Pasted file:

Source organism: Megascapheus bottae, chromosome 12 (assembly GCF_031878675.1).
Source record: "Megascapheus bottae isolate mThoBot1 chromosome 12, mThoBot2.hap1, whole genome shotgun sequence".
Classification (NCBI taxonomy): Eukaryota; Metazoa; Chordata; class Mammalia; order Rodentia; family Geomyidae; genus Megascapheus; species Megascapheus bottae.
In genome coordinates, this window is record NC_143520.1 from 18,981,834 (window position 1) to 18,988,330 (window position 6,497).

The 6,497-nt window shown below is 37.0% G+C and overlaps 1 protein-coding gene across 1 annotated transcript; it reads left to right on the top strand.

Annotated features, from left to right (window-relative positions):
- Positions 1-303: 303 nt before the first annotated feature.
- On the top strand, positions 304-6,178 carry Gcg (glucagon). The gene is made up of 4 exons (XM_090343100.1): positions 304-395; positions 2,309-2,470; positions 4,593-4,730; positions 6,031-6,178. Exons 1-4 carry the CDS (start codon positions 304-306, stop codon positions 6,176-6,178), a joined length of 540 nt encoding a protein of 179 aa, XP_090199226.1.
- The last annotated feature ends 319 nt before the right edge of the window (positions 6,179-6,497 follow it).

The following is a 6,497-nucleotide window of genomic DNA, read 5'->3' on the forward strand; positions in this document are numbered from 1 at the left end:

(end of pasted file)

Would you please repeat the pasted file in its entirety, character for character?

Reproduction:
Source organism: Megascapheus bottae, chromosome 12 (assembly GCF_031878675.1).
Source record: "Megascapheus bottae isolate mThoBot1 chromosome 12, mThoBot2.hap1, whole genome shotgun sequence".
Classification (NCBI taxonomy): Eukaryota; Metazoa; Chordata; class Mammalia; order Rodentia; family Geomyidae; genus Megascapheus; species Megascapheus bottae.
In genome coordinates, this window is record NC_143520.1 from 18,981,834 (window position 1) to 18,988,330 (window position 6,497).

The 6,497-nt window shown below is 37.0% G+C and overlaps 1 protein-coding gene across 1 annotated transcript; it reads left to right on the top strand.

Annotated features, from left to right (window-relative positions):
- Positions 1-303: 303 nt before the first annotated feature.
- On the top strand, positions 304-6,178 carry Gcg (glucagon). The gene is made up of 4 exons (XM_090343100.1): positions 304-395; positions 2,309-2,470; positions 4,593-4,730; positions 6,031-6,178. Exons 1-4 carry the CDS (start codon positions 304-306, stop codon positions 6,176-6,178), a joined length of 540 nt encoding a protein of 179 aa, XP_090199226.1.
- The last annotated feature ends 319 nt before the right edge of the window (positions 6,179-6,497 follow it).

The following is a 6,497-nucleotide window of genomic DNA, read 5'->3' on the forward strand; positions in this document are numbered from 1 at the left end: